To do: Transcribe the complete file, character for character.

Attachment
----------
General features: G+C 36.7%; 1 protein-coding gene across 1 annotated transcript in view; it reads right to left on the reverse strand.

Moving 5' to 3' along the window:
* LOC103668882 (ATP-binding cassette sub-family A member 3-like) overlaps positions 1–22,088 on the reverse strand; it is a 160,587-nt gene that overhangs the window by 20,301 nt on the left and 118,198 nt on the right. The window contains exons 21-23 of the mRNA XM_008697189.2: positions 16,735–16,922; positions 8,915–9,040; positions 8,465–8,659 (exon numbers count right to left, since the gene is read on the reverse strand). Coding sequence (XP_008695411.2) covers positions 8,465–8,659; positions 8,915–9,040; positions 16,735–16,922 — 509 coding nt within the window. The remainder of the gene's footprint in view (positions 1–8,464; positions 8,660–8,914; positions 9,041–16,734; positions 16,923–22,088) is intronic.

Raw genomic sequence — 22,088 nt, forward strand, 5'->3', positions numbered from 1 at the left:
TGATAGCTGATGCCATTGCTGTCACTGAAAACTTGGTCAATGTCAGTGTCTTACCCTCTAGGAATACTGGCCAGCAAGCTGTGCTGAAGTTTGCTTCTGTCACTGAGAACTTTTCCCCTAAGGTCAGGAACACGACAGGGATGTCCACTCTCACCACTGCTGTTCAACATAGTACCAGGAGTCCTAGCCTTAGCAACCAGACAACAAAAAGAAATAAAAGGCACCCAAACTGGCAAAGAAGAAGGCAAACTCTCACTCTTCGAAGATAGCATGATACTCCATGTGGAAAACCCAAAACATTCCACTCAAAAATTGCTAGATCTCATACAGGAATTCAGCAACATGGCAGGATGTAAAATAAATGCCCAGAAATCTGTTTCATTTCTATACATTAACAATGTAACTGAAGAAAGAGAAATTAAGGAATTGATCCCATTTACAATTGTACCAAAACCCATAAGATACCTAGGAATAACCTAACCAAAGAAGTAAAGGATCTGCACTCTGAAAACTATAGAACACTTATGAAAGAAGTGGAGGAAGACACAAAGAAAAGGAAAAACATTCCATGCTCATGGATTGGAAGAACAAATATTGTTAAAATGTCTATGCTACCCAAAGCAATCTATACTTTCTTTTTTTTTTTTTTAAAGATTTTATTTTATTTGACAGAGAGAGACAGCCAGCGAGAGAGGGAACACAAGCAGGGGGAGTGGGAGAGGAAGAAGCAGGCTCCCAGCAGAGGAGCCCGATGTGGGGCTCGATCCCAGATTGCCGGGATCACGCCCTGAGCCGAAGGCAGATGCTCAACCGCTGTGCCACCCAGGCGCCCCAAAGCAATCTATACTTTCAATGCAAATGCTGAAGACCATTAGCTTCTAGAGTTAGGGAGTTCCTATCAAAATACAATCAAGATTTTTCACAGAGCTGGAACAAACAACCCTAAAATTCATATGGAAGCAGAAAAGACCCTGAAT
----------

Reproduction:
General features: G+C 36.7%; 1 protein-coding gene across 1 annotated transcript in view; it reads right to left on the reverse strand.

Moving 5' to 3' along the window:
* LOC103668882 (ATP-binding cassette sub-family A member 3-like) overlaps positions 1–22,088 on the reverse strand; it is a 160,587-nt gene that overhangs the window by 20,301 nt on the left and 118,198 nt on the right. The window contains exons 21-23 of the mRNA XM_008697189.2: positions 16,735–16,922; positions 8,915–9,040; positions 8,465–8,659 (exon numbers count right to left, since the gene is read on the reverse strand). Coding sequence (XP_008695411.2) covers positions 8,465–8,659; positions 8,915–9,040; positions 16,735–16,922 — 509 coding nt within the window. The remainder of the gene's footprint in view (positions 1–8,464; positions 8,660–8,914; positions 9,041–16,734; positions 16,923–22,088) is intronic.

Raw genomic sequence — 22,088 nt, forward strand, 5'->3', positions numbered from 1 at the left:
TGATAGCTGATGCCATTGCTGTCACTGAAAACTTGGTCAATGTCAGTGTCTTACCCTCTAGGAATACTGGCCAGCAAGCTGTGCTGAAGTTTGCTTCTGTCACTGAGAACTTTTCCCCTAAGGTCAGGAACACGACAGGGATGTCCACTCTCACCACTGCTGTTCAACATAGTACCAGGAGTCCTAGCCTTAGCAACCAGACAACAAAAAGAAATAAAAGGCACCCAAACTGGCAAAGAAGAAGGCAAACTCTCACTCTTCGAAGATAGCATGATACTCCATGTGGAAAACCCAAAACATTCCACTCAAAAATTGCTAGATCTCATACAGGAATTCAGCAACATGGCAGGATGTAAAATAAATGCCCAGAAATCTGTTTCATTTCTATACATTAACAATGTAACTGAAGAAAGAGAAATTAAGGAATTGATCCCATTTACAATTGTACCAAAACCCATAAGATACCTAGGAATAACCTAACCAAAGAAGTAAAGGATCTGCACTCTGAAAACTATAGAACACTTATGAAAGAAGTGGAGGAAGACACAAAGAAAAGGAAAAACATTCCATGCTCATGGATTGGAAGAACAAATATTGTTAAAATGTCTATGCTACCCAAAGCAATCTATACTTTCTTTTTTTTTTTTTTAAAGATTTTATTTTATTTGACAGAGAGAGACAGCCAGCGAGAGAGGGAACACAAGCAGGGGGAGTGGGAGAGGAAGAAGCAGGCTCCCAGCAGAGGAGCCCGATGTGGGGCTCGATCCCAGATTGCCGGGATCACGCCCTGAGCCGAAGGCAGATGCTCAACCGCTGTGCCACCCAGGCGCCCCAAAGCAATCTATACTTTCAATGCAAATGCTGAAGACCATTAGCTTCTAGAGTTAGGGAGTTCCTATCAAAATACAATCAAGATTTTTCACAGAGCTGGAACAAACAACCCTAAAATTCATATGGAAGCAGAAAAGACCCTGAAT